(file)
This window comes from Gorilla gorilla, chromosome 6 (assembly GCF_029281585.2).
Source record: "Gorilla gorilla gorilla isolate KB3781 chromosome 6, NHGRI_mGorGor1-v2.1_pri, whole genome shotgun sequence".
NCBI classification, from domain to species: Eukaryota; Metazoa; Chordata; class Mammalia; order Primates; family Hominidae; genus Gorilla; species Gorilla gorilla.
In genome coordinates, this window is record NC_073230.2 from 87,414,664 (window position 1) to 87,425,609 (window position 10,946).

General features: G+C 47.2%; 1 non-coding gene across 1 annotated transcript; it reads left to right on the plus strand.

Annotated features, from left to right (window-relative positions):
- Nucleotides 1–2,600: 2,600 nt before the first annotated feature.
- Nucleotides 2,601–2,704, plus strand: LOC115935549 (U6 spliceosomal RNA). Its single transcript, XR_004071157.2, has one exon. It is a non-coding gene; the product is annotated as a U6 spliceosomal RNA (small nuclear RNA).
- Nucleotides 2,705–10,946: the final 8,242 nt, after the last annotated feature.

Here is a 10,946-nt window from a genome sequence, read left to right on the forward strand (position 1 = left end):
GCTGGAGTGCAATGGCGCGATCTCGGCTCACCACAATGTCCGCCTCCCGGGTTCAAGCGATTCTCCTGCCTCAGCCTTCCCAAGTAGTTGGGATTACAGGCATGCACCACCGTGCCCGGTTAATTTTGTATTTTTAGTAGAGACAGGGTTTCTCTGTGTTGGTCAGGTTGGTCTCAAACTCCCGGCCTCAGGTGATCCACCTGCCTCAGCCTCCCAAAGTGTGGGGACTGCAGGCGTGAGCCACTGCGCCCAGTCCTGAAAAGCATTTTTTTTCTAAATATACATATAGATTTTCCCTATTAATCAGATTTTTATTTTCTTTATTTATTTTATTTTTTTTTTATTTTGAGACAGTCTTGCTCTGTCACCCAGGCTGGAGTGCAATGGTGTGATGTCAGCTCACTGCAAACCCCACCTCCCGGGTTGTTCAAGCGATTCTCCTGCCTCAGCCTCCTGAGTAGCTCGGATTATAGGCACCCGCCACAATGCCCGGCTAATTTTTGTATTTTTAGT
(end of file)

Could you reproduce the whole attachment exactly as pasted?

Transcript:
This window comes from Gorilla gorilla, chromosome 6 (assembly GCF_029281585.2).
Source record: "Gorilla gorilla gorilla isolate KB3781 chromosome 6, NHGRI_mGorGor1-v2.1_pri, whole genome shotgun sequence".
NCBI classification, from domain to species: Eukaryota; Metazoa; Chordata; class Mammalia; order Primates; family Hominidae; genus Gorilla; species Gorilla gorilla.
In genome coordinates, this window is record NC_073230.2 from 87,414,664 (window position 1) to 87,425,609 (window position 10,946).

General features: G+C 47.2%; 1 non-coding gene across 1 annotated transcript; it reads left to right on the plus strand.

Annotated features, from left to right (window-relative positions):
- Nucleotides 1–2,600: 2,600 nt before the first annotated feature.
- Nucleotides 2,601–2,704, plus strand: LOC115935549 (U6 spliceosomal RNA). Its single transcript, XR_004071157.2, has one exon. It is a non-coding gene; the product is annotated as a U6 spliceosomal RNA (small nuclear RNA).
- Nucleotides 2,705–10,946: the final 8,242 nt, after the last annotated feature.

Here is a 10,946-nt window from a genome sequence, read left to right on the forward strand (position 1 = left end):
GCTGGAGTGCAATGGCGCGATCTCGGCTCACCACAATGTCCGCCTCCCGGGTTCAAGCGATTCTCCTGCCTCAGCCTTCCCAAGTAGTTGGGATTACAGGCATGCACCACCGTGCCCGGTTAATTTTGTATTTTTAGTAGAGACAGGGTTTCTCTGTGTTGGTCAGGTTGGTCTCAAACTCCCGGCCTCAGGTGATCCACCTGCCTCAGCCTCCCAAAGTGTGGGGACTGCAGGCGTGAGCCACTGCGCCCAGTCCTGAAAAGCATTTTTTTTCTAAATATACATATAGATTTTCCCTATTAATCAGATTTTTATTTTCTTTATTTATTTTATTTTTTTTTTATTTTGAGACAGTCTTGCTCTGTCACCCAGGCTGGAGTGCAATGGTGTGATGTCAGCTCACTGCAAACCCCACCTCCCGGGTTGTTCAAGCGATTCTCCTGCCTCAGCCTCCTGAGTAGCTCGGATTATAGGCACCCGCCACAATGCCCGGCTAATTTTTGTATTTTTAGT